Consider Mark Miles the head coach of the Hulman & Co. organization, and this football analogy describing IndyCar’s future strategy will work.
Miles, the head of IndyCar’s parent company, finalized his leadership team on Thursday with the hires of C.J. O’Donnell as Hulman Motorsports chief marketing officer, and Jay Frye as chief revenue officer. So consider these two part of the coaching staff: maybe your offensive (pushing the product) and defensive (protecting the financial bottom line) coordinators.
The rest of the coaching staff, as it were, are Derrick Walker (INDYCAR president of competition and operations), Doug Boles (president, Indianapolis Motor Speedway), Robby Greene (president, IMS Productions) Gretchen Snelling (general counsel) and Jeff Belskus (president, Hulman & Co.).
“We believe that that separateness led to a less than effective, than maximally effective way to deal with our stakeholders,” Miles explained during a teleconference on Thursday. “It doesn’t make sense to us optimally to segregate based on kind of the location. Really the businesses are part of the same industry, same ownership, and largely the same stakeholders and customers.”
Collectively, they’re the new administration working together for the first time as a group, to bring about change to a struggling organization.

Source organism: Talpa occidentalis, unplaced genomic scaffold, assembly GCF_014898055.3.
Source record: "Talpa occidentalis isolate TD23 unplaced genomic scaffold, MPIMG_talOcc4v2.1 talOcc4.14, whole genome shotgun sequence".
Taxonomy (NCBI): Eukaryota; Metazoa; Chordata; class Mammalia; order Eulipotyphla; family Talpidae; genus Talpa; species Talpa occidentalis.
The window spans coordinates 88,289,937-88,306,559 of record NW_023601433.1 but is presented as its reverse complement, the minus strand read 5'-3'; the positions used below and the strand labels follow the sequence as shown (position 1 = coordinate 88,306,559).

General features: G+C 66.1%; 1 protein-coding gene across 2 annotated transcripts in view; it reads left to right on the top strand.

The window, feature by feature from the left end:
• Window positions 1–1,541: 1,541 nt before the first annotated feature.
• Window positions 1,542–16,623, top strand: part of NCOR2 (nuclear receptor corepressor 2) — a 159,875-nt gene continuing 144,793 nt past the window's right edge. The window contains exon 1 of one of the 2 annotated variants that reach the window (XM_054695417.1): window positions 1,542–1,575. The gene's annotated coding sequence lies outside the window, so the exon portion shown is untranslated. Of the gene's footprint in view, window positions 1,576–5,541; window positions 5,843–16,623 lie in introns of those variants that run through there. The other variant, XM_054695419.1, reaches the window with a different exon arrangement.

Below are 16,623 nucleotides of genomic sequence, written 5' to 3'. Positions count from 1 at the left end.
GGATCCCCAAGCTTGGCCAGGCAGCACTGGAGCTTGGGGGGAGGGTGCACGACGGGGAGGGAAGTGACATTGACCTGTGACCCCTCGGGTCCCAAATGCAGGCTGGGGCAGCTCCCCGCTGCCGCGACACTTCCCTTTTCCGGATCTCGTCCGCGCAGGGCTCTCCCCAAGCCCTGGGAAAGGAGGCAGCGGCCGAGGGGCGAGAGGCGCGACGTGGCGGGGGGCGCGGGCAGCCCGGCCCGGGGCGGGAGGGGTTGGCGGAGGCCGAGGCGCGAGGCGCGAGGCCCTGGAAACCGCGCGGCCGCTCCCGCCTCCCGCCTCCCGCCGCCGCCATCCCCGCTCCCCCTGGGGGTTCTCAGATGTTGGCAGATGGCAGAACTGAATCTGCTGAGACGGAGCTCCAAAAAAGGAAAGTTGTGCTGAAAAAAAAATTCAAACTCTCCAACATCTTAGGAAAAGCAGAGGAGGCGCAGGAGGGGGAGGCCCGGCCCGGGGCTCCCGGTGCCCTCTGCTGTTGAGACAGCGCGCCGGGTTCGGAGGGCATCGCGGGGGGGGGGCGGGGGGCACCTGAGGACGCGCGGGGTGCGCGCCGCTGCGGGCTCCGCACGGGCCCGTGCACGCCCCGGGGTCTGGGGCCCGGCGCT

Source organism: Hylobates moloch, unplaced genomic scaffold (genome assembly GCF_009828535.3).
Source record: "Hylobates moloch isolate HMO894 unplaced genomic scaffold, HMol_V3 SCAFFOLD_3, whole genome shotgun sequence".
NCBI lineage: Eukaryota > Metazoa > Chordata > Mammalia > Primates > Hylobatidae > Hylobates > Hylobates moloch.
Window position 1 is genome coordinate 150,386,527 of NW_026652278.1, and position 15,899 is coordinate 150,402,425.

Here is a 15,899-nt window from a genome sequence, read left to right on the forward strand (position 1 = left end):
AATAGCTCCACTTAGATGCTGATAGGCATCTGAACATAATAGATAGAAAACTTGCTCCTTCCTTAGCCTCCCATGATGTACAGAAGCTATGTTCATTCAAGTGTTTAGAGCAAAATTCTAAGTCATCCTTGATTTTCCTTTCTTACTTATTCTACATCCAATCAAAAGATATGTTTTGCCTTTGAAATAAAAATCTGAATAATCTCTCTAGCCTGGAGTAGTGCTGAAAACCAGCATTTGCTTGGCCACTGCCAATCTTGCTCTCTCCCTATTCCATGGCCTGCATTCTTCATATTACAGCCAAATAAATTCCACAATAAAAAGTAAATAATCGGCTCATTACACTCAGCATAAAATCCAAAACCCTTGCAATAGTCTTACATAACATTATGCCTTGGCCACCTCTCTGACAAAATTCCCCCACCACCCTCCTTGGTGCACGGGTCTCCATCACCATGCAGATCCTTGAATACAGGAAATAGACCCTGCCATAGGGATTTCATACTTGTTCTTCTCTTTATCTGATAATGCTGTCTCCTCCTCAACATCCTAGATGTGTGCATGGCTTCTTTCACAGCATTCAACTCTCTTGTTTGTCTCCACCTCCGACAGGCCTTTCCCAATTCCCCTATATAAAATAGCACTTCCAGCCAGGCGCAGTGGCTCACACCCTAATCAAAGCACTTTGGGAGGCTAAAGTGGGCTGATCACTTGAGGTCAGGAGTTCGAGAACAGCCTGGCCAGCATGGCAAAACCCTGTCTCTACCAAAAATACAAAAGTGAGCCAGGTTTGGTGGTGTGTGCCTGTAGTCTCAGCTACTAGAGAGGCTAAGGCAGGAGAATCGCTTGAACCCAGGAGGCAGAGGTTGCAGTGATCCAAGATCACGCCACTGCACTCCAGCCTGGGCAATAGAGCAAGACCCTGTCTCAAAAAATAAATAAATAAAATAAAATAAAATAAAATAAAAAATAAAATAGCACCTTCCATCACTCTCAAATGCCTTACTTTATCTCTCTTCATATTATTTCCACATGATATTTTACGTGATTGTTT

IndyCar is the opposite of a bad football team, for example. It has a great product, but remains largely invisible to the general public. Whereas a bad football team, i.e. the Jacksonville Jaguars this year, puts out a bad product but still gets a decent ratings number both on local and national levels.
The task for Frye and O’Donnell, who have each turned around organizations and brands in the past, is to do likewise for IndyCar. You might be thinking, “Well, aren’t these two just the latest to try?” The initial message from the conference call was positive that changes seem legitimate in coming.
“It’s been really kind of unique since this was announced today, my phone has been blowing up, and a lot of them have been from friends of mine who are prospective sponsors,” Frye said. “So I think the opportunity is definitely there to do some really good things actually relatively quickly.”
The biggest task on the sponsor standpoint is finding a replacement for departed title sponsor IZOD.
“Once that partner is identified, that actually helps address a lot of the things we’ve talked about,” Frye explained. “One is activating the sport, one is promoting the sport, one is getting the fan engagement together, which is very important to the overall health of the sport. Really the first week we’re going to kind of figure out where we’re at, try to get the groups blended together, get a nice plan and goals and direction, and then once that’s done we’re going to hit it hard to go out and find a great title sponsor partner.”
O’Donnell added that beyond the partner activation, an the PR and marketing effort will be improved and enhanced.
“I’ve got definitive assurances of that,” he said. “In fact Mark and I have had several conversations about adding capacity to the organization to really develop it into a world‑class marketing and PR team.”
For O’Donnell, the chance to come full circle to Indianapolis is a dream come true after 20 years with Ford and associated brands.
“I have to add a passionate sort of personal note to this,” he said. “At one point in time in my life I had an aspiration of actually driving at Indianapolis, and I knew someday somewhere I’d get a chance to participate in the business.”